Billing Statement Format

Here are some of the most important features that can be found on your new Gexa Energy billing. 

Please note that standard Residential and Commercial bills are virtually identical, except for the TDU (TDSP) Delivery Charges.

On Residential bills, all TDU (TDSP) Delivery charges are combined into a single line item; on Commercial bills, these charges are itemized as separate line items.  

See Billing Terms for more information on the terms and line items that appear on your bill.

Image of bill 


Your New Account Number – You will need this number for any account related inquiries. 

Amount Due – Amount required to pay by due date to avoid a late payment penalty.

Due Date – Your payment is due on this date.


Invoice Date – The date your bill was issued. 

Opening Balance – The total amount due from your previous bill.

Balance Forward – The difference between the Opening Balance and Payment. You owe this balance now (not when your current bill is due). If you have already paid this amount, it may still appear on  your invoice. (if none is owed, this will appear as “$0.00”)     

Gexa Energy and TDU (TDSP) Charges –Total of the amounts in the Gexa Energy Current Charges and TDU (TDSP) Current Charges sections.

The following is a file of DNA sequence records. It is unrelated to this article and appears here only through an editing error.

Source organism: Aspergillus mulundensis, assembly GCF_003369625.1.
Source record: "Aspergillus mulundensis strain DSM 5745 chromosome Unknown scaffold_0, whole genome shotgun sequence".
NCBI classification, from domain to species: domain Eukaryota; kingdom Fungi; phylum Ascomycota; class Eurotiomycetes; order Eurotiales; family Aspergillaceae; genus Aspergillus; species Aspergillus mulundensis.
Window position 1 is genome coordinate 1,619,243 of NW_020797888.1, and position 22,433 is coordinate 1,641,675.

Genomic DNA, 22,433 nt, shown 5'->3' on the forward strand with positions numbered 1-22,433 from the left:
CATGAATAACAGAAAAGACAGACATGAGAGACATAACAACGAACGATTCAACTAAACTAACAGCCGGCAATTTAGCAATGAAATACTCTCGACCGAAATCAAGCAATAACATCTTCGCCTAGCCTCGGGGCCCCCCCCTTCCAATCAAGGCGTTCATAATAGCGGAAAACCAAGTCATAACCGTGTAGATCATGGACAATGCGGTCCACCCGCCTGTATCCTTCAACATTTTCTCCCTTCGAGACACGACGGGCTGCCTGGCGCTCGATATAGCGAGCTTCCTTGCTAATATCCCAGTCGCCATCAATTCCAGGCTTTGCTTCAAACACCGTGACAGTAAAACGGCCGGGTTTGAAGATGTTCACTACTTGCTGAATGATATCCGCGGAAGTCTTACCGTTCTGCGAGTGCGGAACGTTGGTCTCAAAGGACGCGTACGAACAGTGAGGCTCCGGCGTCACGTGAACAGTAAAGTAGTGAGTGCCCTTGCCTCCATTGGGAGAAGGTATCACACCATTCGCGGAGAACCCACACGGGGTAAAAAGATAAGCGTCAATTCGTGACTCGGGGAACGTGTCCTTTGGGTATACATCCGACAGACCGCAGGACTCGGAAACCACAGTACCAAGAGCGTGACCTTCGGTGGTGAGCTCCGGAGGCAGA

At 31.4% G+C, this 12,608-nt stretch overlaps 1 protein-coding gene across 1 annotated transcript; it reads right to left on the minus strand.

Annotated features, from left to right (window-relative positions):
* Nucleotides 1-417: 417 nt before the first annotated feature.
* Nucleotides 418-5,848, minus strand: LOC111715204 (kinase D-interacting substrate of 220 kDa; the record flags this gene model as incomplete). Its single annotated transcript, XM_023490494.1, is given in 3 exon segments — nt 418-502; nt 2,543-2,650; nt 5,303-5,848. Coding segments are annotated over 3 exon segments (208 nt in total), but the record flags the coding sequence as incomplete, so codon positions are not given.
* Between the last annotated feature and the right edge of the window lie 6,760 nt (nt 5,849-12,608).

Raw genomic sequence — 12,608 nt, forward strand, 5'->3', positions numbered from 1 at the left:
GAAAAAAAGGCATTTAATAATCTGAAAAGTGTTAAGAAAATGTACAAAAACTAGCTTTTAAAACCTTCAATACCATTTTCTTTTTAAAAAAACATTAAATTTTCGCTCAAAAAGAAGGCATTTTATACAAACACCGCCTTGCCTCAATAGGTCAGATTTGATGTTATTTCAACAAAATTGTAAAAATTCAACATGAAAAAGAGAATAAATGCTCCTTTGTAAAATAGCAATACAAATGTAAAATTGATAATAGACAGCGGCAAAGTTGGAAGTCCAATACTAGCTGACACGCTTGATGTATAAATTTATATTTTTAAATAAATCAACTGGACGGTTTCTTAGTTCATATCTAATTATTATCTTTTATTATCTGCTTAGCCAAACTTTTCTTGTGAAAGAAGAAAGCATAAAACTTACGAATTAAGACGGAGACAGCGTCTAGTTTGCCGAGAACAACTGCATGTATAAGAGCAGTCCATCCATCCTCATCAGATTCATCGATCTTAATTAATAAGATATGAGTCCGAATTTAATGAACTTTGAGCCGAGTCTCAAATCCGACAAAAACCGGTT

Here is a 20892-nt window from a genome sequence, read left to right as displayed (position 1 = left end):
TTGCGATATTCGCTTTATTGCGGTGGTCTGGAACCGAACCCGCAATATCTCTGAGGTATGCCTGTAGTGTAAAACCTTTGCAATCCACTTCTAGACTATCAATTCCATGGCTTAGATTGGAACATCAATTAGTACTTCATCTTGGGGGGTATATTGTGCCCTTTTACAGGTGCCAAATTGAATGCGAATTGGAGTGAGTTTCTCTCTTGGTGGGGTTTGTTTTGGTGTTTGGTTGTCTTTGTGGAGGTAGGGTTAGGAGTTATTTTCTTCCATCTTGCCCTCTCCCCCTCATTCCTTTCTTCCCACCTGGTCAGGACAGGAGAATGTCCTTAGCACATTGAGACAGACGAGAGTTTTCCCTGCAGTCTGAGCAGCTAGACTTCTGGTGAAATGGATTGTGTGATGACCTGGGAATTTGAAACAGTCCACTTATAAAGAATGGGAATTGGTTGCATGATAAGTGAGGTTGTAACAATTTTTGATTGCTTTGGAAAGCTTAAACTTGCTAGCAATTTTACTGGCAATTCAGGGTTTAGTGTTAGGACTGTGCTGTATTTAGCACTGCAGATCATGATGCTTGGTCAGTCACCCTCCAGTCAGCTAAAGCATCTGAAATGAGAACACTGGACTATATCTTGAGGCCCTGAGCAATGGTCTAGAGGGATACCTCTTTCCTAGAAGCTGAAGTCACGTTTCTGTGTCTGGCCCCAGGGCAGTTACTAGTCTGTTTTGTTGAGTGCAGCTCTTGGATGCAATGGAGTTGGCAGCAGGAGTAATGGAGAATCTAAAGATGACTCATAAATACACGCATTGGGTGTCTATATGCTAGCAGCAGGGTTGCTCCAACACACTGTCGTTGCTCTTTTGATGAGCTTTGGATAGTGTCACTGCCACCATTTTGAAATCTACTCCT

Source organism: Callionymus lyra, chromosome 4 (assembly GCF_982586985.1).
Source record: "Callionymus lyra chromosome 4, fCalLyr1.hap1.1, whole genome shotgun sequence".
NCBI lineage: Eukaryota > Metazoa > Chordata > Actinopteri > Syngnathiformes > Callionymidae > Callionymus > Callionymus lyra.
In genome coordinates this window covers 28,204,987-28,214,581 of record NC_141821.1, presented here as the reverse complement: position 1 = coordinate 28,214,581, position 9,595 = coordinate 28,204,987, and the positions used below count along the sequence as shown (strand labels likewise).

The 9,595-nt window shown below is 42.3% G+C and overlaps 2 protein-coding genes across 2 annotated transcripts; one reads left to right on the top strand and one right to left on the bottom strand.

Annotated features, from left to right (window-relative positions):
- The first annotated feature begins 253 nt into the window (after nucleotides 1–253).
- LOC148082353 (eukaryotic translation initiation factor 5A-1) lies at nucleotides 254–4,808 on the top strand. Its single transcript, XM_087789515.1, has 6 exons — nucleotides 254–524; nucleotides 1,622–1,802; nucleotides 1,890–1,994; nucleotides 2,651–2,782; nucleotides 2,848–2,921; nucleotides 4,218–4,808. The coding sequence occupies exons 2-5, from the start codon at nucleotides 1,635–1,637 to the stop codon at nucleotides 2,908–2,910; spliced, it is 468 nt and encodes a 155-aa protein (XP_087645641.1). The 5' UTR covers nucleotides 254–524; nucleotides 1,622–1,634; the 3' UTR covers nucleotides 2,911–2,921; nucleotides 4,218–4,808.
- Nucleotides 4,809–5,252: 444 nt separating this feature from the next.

Total Amount Due – The total amount charged by Gexa Energy.



Average Daily Electricity Usage – Average daily electric usage by billing period.

Important Telephone Numbers – Contact information for account related questions and outage reporting.


Bill Payment Assistance Program – This program helps Gexa Energy customers who need assistance to pay their electric bills. Customers may pledge any amount by checking the box on the remittance form. 


Payment Remit Address – If the customer pays his/her bills through an automatic monthly payment or bank draft, "DO NOT PAY" will appear here along with the scheduled date and amount for the  automatic payment. Otherwise, the customer may detach this form and include it with the bill payment. This portion includes the billing date, account number, payment due date, the customer's mailing address, the amount due, the payment remittance mailing address, and contact phone numbers for payment with a credit card.